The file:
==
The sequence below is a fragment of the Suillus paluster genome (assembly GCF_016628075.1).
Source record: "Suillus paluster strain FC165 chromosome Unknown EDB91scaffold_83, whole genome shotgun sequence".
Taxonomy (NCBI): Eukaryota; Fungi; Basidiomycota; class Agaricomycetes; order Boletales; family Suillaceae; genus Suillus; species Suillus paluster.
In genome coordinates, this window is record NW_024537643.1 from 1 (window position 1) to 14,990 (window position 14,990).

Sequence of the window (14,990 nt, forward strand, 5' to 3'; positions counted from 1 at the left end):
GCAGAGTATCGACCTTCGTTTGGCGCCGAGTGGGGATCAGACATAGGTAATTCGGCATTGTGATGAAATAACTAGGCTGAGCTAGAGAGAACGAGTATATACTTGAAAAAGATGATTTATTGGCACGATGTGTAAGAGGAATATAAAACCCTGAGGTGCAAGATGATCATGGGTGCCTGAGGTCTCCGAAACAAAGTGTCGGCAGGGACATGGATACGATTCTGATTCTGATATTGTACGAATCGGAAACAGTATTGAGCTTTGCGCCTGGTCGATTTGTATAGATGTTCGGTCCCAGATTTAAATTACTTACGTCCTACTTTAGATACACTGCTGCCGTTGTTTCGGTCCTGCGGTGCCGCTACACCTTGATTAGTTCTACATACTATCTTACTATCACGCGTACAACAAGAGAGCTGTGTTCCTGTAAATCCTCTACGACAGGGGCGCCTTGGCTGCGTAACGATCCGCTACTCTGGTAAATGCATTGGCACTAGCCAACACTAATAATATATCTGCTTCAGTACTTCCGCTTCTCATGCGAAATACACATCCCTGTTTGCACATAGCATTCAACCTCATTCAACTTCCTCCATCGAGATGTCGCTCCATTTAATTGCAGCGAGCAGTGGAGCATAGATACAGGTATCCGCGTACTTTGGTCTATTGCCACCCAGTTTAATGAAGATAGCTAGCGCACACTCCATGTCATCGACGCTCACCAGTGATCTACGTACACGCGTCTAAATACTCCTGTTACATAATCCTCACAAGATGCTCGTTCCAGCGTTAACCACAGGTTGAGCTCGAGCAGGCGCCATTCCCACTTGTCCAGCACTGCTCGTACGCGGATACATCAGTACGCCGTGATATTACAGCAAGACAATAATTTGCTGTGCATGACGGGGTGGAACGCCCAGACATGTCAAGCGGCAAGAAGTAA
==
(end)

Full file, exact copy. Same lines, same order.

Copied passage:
The sequence below is a fragment of the Suillus paluster genome (assembly GCF_016628075.1).
Source record: "Suillus paluster strain FC165 chromosome Unknown EDB91scaffold_83, whole genome shotgun sequence".
Taxonomy (NCBI): Eukaryota; Fungi; Basidiomycota; class Agaricomycetes; order Boletales; family Suillaceae; genus Suillus; species Suillus paluster.
In genome coordinates, this window is record NW_024537643.1 from 1 (window position 1) to 14,990 (window position 14,990).

Sequence of the window (14,990 nt, forward strand, 5' to 3'; positions counted from 1 at the left end):
GCAGAGTATCGACCTTCGTTTGGCGCCGAGTGGGGATCAGACATAGGTAATTCGGCATTGTGATGAAATAACTAGGCTGAGCTAGAGAGAACGAGTATATACTTGAAAAAGATGATTTATTGGCACGATGTGTAAGAGGAATATAAAACCCTGAGGTGCAAGATGATCATGGGTGCCTGAGGTCTCCGAAACAAAGTGTCGGCAGGGACATGGATACGATTCTGATTCTGATATTGTACGAATCGGAAACAGTATTGAGCTTTGCGCCTGGTCGATTTGTATAGATGTTCGGTCCCAGATTTAAATTACTTACGTCCTACTTTAGATACACTGCTGCCGTTGTTTCGGTCCTGCGGTGCCGCTACACCTTGATTAGTTCTACATACTATCTTACTATCACGCGTACAACAAGAGAGCTGTGTTCCTGTAAATCCTCTACGACAGGGGCGCCTTGGCTGCGTAACGATCCGCTACTCTGGTAAATGCATTGGCACTAGCCAACACTAATAATATATCTGCTTCAGTACTTCCGCTTCTCATGCGAAATACACATCCCTGTTTGCACATAGCATTCAACCTCATTCAACTTCCTCCATCGAGATGTCGCTCCATTTAATTGCAGCGAGCAGTGGAGCATAGATACAGGTATCCGCGTACTTTGGTCTATTGCCACCCAGTTTAATGAAGATAGCTAGCGCACACTCCATGTCATCGACGCTCACCAGTGATCTACGTACACGCGTCTAAATACTCCTGTTACATAATCCTCACAAGATGCTCGTTCCAGCGTTAACCACAGGTTGAGCTCGAGCAGGCGCCATTCCCACTTGTCCAGCACTGCTCGTACGCGGATACATCAGTACGCCGTGATATTACAGCAAGACAATAATTTGCTGTGCATGACGGGGTGGAACGCCCAGACATGTCAAGCGGCAAGAAGTAA